Lines in the sand

October 27, 2005

This is the strangest good news to come out of Iraq in quite a while: Three of the most virulently anti-American political parties agreed yesterday to band together to increase their chances of success. Washington was thrilled.

Thrilled because it means these parties, which represent Sunni Arabs, are serious about trying to achieve their objectives through politics rather than joining in the street-fighting - for now, anyway.

Iraqi leaders declared Tuesday that the new constitution had been approved in this month's referendum - despite overwhelming Sunni opposition - and that sets in motion elections for a new parliament, to be held in December. The Sunni parties, though still grumbling about what they believe was election fraud, hope to make such a strong showing that they can face down the Kurds and Shiites who hold power and make it clear that the manifest shortcomings of the new constitution must be addressed. It's a long shot.

The official referendum results demonstrate the stark divisions in Iraq. It is misleading to say that 79 percent of the voters approved the new charter, though that's what the numbers show. In fact, a huge majority of Shiites and very nearly all the Kurds voted yes, and the Sunni Arabs were almost as unanimous on the negative side. This is not a red state-blue state sort of demarcation, but something far more profound, and infinitely more dangerous.

This week, some of the politicians on the winning side were saying that the Sunnis would simply have to come to terms with their minority status. This is an understandable but unhelpful approach. The fact is that the largely Sunni insurgency grows nearly every day; weekly attacks have tripled since the beginning of 2004. More Iraqi security forces are getting closer to fighting trim, but there has been no let-up in American casualties.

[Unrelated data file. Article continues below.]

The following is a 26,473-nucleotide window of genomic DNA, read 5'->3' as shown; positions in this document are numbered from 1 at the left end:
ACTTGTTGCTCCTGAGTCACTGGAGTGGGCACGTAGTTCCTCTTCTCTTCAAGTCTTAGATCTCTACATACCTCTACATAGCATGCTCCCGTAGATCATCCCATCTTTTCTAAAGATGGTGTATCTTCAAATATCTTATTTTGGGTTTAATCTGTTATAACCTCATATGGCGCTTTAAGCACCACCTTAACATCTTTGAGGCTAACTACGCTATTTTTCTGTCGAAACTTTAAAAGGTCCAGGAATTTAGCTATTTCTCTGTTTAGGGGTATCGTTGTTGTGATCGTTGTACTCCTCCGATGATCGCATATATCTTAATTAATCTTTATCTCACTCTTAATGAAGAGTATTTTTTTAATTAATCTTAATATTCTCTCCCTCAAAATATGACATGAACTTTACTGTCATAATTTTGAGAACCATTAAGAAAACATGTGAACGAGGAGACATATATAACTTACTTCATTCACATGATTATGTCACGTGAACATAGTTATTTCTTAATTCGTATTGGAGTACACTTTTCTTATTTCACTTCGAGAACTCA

The only possible solution is to entice the Sunni community into playing a meaningful and continuing political role, and there's a good way to get started on that: The constitution should be rewritten to make it absolutely clear that oil revenues will be evenly shared throughout the country, and that the largely oil-free Sunni areas will not be impoverished. After that, a process must be worked out to allow former Baath Party members (generally Sunnis) who are not guilty of actual crimes to return to government service.

Iraqis clung to a resilient optimism even as their country fractured, but polls show that it's fading now. Joblessness is way too high, electricity output still way too low. An outright civil war hasn't quite broken out yet, but avoiding one will not be easy. Sunni politicians want to see American troops leave the country; to begin a measured withdrawal, perhaps tied to the seating of the new parliament, would seem like an obvious step that the United States could undertake to help keep the political process afloat.

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